For more than a century, the Antiquities Act has given presidents the power to protect “objects of historic and scientific interest” as national monuments. It’s fundamental to our nation’s conservation legacy, but it’s under attack.
Since being passed by a Republican-led Congress and signed by President Theodore Roosevelt in 1906, Republican and Democratic presidents alike have used the Antiquities Act 231 times to protect and commemorate our unique history. Some of our most iconic landscapes, from Arches National Park to the Grand Canyon, were initially protected as national monuments.
In recent years, President Obama moved to recognize our monumental legacy by designating or expanding 34 national monuments. From civil rights landmarks in Alabama to Maine’s vast North Woods, or the home of Cesar Chavez to the wild seamounts and canyons off the New England coast, these monuments highlight our extraordinary natural and cultural heritage.
However, some politicians and their allies want to dismantle our national monuments law. Proposals include eliminating the Antiquities Act altogether, blocking future national monuments, and eliminating or shrinking certain existing national monuments. Representative Rob Bishop of Utah, chairman of the House committee overseeing our public lands, has led the charge to dismantle our national monuments, calling the Antiquities Act “the most evil act ever invented.”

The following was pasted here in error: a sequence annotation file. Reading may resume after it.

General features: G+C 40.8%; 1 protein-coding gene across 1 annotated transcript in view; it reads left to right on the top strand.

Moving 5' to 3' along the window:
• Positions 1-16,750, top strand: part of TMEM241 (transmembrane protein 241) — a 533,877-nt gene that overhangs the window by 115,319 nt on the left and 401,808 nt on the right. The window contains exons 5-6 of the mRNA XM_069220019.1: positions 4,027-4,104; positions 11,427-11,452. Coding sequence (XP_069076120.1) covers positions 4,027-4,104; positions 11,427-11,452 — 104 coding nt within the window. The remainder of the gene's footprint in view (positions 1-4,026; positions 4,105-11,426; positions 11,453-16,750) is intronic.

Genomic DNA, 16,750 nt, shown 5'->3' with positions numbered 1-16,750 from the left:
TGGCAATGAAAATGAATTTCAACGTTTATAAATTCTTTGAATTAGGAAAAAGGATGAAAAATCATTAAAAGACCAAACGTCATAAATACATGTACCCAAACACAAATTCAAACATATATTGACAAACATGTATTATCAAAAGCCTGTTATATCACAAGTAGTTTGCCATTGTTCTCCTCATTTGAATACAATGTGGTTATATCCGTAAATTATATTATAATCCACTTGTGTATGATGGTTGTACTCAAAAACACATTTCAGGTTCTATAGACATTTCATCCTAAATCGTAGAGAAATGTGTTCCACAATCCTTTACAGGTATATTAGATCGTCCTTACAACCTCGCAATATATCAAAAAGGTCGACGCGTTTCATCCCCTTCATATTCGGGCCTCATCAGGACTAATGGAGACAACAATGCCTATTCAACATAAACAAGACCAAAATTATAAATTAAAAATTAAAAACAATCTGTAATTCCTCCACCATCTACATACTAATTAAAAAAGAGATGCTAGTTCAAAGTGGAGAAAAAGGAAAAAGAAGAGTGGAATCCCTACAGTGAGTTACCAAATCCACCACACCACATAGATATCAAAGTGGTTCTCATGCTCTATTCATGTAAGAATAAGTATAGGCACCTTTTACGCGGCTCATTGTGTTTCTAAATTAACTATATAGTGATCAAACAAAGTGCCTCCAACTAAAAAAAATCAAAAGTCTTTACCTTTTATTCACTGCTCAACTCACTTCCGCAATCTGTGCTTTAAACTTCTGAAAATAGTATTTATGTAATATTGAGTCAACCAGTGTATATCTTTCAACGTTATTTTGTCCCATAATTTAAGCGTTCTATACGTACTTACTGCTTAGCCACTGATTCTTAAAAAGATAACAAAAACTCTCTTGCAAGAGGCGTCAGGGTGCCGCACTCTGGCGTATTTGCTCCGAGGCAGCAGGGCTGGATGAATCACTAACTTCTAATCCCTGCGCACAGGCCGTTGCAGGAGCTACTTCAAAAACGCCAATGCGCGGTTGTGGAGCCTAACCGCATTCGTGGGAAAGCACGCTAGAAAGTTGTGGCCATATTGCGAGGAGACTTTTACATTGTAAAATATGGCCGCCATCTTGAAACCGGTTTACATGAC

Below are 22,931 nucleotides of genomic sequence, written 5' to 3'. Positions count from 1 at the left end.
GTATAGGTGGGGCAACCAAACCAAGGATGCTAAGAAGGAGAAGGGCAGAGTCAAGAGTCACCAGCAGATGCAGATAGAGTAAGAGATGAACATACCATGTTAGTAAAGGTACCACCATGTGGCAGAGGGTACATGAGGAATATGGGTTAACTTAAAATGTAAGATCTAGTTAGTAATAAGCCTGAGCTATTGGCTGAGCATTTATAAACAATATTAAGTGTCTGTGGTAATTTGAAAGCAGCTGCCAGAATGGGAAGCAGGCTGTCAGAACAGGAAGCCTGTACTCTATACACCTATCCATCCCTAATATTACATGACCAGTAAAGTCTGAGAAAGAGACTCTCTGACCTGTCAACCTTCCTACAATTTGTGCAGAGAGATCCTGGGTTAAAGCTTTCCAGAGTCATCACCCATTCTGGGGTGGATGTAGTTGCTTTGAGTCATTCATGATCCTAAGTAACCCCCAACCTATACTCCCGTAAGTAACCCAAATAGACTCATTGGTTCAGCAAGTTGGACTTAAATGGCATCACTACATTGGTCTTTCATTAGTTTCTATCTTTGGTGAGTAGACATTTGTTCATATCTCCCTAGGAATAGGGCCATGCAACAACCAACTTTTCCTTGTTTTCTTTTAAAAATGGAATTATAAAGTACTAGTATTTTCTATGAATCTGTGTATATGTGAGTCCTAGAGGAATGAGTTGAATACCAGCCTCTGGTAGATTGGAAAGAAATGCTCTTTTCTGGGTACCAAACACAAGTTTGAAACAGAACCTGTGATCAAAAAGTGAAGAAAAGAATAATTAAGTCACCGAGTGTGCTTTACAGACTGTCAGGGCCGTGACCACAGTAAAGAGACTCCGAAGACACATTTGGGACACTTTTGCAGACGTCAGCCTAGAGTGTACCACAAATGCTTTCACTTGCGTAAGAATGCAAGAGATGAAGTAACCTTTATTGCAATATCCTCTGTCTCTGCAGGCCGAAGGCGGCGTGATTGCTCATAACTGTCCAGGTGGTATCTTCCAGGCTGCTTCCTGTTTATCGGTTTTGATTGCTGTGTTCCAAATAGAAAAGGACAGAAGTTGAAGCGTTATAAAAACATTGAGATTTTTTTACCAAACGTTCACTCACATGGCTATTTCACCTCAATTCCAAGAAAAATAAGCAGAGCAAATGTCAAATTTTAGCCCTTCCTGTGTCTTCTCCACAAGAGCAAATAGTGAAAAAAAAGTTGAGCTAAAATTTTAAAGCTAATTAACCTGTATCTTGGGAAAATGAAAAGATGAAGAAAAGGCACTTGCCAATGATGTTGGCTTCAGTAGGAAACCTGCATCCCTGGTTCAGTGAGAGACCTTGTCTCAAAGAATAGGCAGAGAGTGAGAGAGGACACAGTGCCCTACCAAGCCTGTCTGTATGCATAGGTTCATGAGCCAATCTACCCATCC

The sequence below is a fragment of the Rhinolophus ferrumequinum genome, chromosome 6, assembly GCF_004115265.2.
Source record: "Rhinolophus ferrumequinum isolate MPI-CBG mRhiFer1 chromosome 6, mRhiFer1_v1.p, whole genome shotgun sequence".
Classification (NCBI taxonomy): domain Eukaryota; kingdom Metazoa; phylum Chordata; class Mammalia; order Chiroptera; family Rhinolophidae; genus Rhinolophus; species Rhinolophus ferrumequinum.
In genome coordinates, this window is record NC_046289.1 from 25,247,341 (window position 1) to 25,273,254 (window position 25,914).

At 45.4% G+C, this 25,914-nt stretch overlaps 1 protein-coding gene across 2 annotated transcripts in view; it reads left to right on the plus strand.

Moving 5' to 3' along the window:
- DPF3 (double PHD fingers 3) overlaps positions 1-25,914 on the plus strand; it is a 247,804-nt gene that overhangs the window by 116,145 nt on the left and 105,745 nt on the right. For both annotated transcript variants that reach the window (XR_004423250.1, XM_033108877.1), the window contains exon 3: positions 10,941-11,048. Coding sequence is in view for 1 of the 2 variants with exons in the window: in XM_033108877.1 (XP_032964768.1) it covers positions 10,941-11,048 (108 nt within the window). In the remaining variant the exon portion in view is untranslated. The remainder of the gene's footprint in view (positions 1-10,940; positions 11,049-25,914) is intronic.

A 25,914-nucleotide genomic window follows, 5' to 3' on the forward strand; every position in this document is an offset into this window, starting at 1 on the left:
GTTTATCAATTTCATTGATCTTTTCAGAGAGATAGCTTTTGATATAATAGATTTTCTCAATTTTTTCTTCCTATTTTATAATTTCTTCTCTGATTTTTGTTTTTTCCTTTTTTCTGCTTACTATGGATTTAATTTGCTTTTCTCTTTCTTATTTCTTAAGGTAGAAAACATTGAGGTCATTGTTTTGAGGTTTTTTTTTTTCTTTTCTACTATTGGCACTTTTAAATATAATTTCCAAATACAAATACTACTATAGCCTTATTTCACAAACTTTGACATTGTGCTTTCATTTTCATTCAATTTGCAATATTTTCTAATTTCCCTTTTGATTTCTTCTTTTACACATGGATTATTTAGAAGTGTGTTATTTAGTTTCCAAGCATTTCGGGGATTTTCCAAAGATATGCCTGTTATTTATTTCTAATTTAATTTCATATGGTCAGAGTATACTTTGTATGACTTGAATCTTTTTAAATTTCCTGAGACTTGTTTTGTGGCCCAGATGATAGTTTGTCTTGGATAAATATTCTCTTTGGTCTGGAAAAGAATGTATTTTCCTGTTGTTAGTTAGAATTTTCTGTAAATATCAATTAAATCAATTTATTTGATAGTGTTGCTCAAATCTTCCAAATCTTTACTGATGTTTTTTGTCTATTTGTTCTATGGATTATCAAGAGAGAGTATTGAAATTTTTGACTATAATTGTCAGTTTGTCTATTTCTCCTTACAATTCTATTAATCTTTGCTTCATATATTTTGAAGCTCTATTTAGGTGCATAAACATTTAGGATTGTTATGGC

In Maine, Governor Paul LePage has asked President Trump to eliminate the Katahdin Woods and Waters National Monument, previously private land that was donated specifically to create a publicly-accessible park. In Utah, Governor Gary Herbert signed a resolution urging the elimination of Bears Ears National Monument, an area sacred to Native American tribes with thousands of artifacts threatened by looting and vandalism.
Our national monuments not only commemorate our history, they preserve some of our most iconic destinations for generations to come and boost economic activity in surrounding communities. Undermining the Antiquities Act and eliminating national monuments does nothing more than scratch away America’s natural and cultural legacy.
Cover photo: Katahdin Woods and Waters National Monument | Creative Commons